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Dillon wonds why he’s not focus

The Associated Press

The running back who was supposed to be the focal point of the Cincinnati Bengals’ offense this season has become an afterthought, and he doesn’t understand why.

Wednesday, November 17, 1999

The running back who was supposed to be the focal point of the Cincinnati Bengals’ offense this season has become an afterthought, and he doesn’t understand why.

It’s gotten to the point where the Bengals throw the ball on first-and-goal from the 1-yard line instead of giving it to Dillon.

”If I was calling the shots, I’d run myself to death,” Dillon said. ”But I’m not. It’s that simple. There’s just some elements here that I can’t control. I’m not (criticizing) anybody. There’s just questions that need to be answered.

”There are teammates wondering what’s really going on. I’m wondering. I’m averaging 4 yards a carry – think I can’t get a yard? C’mon, man. It’s sick. It’s just sick. We’re a lot better than what we’ve showed and I know it.”

The third-year running back has grown increasingly frustrated as the running game has become less and less of a factor. The Bengals (1-9) got their only win because Dillon rushed for 168 yards on 28 carries against Cleveland on Oct. 10.

Since then, he hasn’t carried more than 16 times in a game and hasn’t picked up more than 81 yards. He ran only 14 times for 33 yards in a 24-14 loss to Tennessee last Sunday, when it became apparent that coach Bruce Coslet had lost faith in his running game.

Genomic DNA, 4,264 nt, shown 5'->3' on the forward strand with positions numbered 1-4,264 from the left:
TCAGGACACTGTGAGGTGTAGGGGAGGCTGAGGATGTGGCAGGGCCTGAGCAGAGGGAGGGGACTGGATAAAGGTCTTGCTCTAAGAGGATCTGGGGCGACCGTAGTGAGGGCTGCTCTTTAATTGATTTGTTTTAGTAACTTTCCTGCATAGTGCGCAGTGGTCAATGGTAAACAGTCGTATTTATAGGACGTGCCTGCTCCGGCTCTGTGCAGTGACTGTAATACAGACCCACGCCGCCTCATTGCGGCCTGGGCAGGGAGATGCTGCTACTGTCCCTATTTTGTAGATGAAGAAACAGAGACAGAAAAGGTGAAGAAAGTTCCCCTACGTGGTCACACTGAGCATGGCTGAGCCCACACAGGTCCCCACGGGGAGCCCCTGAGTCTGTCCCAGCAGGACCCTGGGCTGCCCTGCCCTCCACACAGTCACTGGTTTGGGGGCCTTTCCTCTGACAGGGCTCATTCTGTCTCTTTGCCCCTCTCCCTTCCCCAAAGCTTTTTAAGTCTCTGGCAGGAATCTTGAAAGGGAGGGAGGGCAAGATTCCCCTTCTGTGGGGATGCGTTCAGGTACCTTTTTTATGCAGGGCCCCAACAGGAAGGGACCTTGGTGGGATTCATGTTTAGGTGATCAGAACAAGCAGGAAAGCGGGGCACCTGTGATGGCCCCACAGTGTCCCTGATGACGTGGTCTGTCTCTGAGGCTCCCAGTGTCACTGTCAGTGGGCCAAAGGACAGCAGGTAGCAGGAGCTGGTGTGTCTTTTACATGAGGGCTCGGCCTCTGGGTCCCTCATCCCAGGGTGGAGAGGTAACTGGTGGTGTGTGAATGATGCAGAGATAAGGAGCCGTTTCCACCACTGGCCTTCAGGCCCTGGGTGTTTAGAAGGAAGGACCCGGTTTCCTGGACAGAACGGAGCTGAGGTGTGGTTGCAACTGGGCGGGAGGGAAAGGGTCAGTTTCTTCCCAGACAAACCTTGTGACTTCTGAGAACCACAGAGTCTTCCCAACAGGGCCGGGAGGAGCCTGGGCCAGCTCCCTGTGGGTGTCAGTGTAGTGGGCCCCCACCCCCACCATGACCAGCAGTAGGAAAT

With the offensive line getting overwhelmed, Dillon was held to 3 or fewer yards on 12 of his 14 carries. When Coslet went for it on fourth-and-2 in the first half, he called for a pass that fell incomplete.

On a first-and-goal from the 1-yard line in the fourth quarter, he called for a pass again and Jeff Blake was hit and fumbled for the second time in the game. Dillon wondered why he didn’t get a chance to run it in.

”At least give me the opportunity to try,” Dillon said. ”That’s all I ask for, just to try. From the 1-yard line? Hey … it’s starting to get obvious what’s going on. There’s a lot of situations where I thought I could really help.”

Coslet understands why the running back is upset.

”I’m sure he’s sitting in there frustrated, wanting to be a bigger part of it,” Coslet said. ”And I can’t really blame him. I’d like to run the ball more.

”We’re just not blocking. What can you say?”

In his first two seasons, Dillon stamped himself as an emerging star. He broke Jim Brown’s rookie record by rushing for 246 yards in a game. He rushed for 1,129 yards as a rookie and 1,130 last season, the third-highest total in team history.

He’s on pace to become only the 11th player to rush for 1,000 yards in each of his first three seasons – he would finish with 1,046 at his current rate.

But he had hoped for much, much more – more yards, more carries, more wins.

”I could match up with Eddie George, Emmitt Smith, (Terrell) Davis. I don’t see them having more talent than me,” he said. ”I think we’re all in the same boat. It’s just that some running backs are in different environment, different situations which make them basically better.”

Dillon will be a restricted free agent at the end of the season, meaning the Bengals can keep him by matching someone else’s offer. While emphasizing that he’s not threatening to hold out, he bristled at the notion that the Bengals could force him to stay.

”I’m not saying that’s how it’s going to be, but I hear this every time: You’re restricted and they’re going to match you,” Dillon said. ”But what if I don’t want to play? That’s something totally different. … But I’m not saying that’s what’s actually going to happen.”